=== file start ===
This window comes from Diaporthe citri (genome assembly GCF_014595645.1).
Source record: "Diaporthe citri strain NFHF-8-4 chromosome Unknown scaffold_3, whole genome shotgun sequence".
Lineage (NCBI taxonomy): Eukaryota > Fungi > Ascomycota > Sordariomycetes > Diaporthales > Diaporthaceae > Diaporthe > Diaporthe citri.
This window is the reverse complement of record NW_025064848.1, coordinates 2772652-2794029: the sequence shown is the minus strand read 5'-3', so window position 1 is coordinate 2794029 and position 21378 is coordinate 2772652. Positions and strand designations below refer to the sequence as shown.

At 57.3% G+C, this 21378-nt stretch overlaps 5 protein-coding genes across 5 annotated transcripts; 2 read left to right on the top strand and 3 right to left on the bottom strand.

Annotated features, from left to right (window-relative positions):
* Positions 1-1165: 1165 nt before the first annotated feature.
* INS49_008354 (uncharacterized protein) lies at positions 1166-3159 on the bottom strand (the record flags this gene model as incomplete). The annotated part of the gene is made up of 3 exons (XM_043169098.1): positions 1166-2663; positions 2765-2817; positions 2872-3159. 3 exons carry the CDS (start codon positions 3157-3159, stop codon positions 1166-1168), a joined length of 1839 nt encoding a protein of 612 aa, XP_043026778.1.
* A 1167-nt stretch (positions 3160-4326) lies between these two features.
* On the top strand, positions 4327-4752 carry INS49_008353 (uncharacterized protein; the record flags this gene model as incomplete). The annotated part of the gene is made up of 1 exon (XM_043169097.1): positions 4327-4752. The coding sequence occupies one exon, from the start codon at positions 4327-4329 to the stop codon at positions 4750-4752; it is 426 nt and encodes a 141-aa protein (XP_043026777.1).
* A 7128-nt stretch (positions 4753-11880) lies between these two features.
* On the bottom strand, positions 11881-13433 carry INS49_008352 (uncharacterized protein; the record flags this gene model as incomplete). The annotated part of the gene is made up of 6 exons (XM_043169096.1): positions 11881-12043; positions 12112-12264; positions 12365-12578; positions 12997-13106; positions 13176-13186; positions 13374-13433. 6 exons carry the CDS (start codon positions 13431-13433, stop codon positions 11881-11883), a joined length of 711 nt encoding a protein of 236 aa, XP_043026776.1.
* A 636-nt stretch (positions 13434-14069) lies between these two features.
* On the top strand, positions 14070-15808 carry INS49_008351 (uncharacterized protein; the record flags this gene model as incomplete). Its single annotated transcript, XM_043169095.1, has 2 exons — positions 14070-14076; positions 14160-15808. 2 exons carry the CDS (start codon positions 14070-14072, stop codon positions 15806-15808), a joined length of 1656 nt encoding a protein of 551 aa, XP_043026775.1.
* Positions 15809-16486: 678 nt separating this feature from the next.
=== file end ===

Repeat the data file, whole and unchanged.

This window comes from Diaporthe citri (genome assembly GCF_014595645.1).
Source record: "Diaporthe citri strain NFHF-8-4 chromosome Unknown scaffold_3, whole genome shotgun sequence".
Lineage (NCBI taxonomy): Eukaryota > Fungi > Ascomycota > Sordariomycetes > Diaporthales > Diaporthaceae > Diaporthe > Diaporthe citri.
This window is the reverse complement of record NW_025064848.1, coordinates 2772652-2794029: the sequence shown is the minus strand read 5'-3', so window position 1 is coordinate 2794029 and position 21378 is coordinate 2772652. Positions and strand designations below refer to the sequence as shown.

At 57.3% G+C, this 21378-nt stretch overlaps 5 protein-coding genes across 5 annotated transcripts; 2 read left to right on the top strand and 3 right to left on the bottom strand.

Annotated features, from left to right (window-relative positions):
* Positions 1-1165: 1165 nt before the first annotated feature.
* INS49_008354 (uncharacterized protein) lies at positions 1166-3159 on the bottom strand (the record flags this gene model as incomplete). The annotated part of the gene is made up of 3 exons (XM_043169098.1): positions 1166-2663; positions 2765-2817; positions 2872-3159. 3 exons carry the CDS (start codon positions 3157-3159, stop codon positions 1166-1168), a joined length of 1839 nt encoding a protein of 612 aa, XP_043026778.1.
* A 1167-nt stretch (positions 3160-4326) lies between these two features.
* On the top strand, positions 4327-4752 carry INS49_008353 (uncharacterized protein; the record flags this gene model as incomplete). The annotated part of the gene is made up of 1 exon (XM_043169097.1): positions 4327-4752. The coding sequence occupies one exon, from the start codon at positions 4327-4329 to the stop codon at positions 4750-4752; it is 426 nt and encodes a 141-aa protein (XP_043026777.1).
* A 7128-nt stretch (positions 4753-11880) lies between these two features.
* On the bottom strand, positions 11881-13433 carry INS49_008352 (uncharacterized protein; the record flags this gene model as incomplete). The annotated part of the gene is made up of 6 exons (XM_043169096.1): positions 11881-12043; positions 12112-12264; positions 12365-12578; positions 12997-13106; positions 13176-13186; positions 13374-13433. 6 exons carry the CDS (start codon positions 13431-13433, stop codon positions 11881-11883), a joined length of 711 nt encoding a protein of 236 aa, XP_043026776.1.
* A 636-nt stretch (positions 13434-14069) lies between these two features.
* On the top strand, positions 14070-15808 carry INS49_008351 (uncharacterized protein; the record flags this gene model as incomplete). Its single annotated transcript, XM_043169095.1, has 2 exons — positions 14070-14076; positions 14160-15808. 2 exons carry the CDS (start codon positions 14070-14072, stop codon positions 15806-15808), a joined length of 1656 nt encoding a protein of 551 aa, XP_043026775.1.
* Positions 15809-16486: 678 nt separating this feature from the next.